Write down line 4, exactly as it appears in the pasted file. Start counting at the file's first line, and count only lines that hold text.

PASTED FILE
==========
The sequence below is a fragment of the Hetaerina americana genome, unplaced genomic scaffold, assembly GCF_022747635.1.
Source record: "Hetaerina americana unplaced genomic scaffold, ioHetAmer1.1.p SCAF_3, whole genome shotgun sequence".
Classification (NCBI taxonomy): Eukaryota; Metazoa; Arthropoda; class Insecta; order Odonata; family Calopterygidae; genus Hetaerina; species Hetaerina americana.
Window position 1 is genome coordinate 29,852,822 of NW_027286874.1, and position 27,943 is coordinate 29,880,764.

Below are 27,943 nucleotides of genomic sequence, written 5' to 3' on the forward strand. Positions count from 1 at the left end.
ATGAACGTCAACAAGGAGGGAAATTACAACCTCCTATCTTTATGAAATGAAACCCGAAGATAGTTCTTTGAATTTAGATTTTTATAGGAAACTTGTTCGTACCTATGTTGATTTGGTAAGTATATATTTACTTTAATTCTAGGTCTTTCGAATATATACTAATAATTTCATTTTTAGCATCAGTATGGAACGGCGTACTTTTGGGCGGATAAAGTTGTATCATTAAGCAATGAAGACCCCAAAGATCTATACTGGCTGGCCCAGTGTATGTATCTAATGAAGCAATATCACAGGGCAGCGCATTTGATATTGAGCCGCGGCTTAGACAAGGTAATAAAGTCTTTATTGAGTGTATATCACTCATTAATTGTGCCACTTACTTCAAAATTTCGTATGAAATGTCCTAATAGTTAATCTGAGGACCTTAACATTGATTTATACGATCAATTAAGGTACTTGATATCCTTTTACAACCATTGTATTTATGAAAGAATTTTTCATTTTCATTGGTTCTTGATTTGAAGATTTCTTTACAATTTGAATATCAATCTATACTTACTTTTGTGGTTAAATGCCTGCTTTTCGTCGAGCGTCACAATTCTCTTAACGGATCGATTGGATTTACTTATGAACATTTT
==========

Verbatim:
Window position 1 is genome coordinate 29,852,822 of NW_027286874.1, and position 27,943 is coordinate 29,880,764.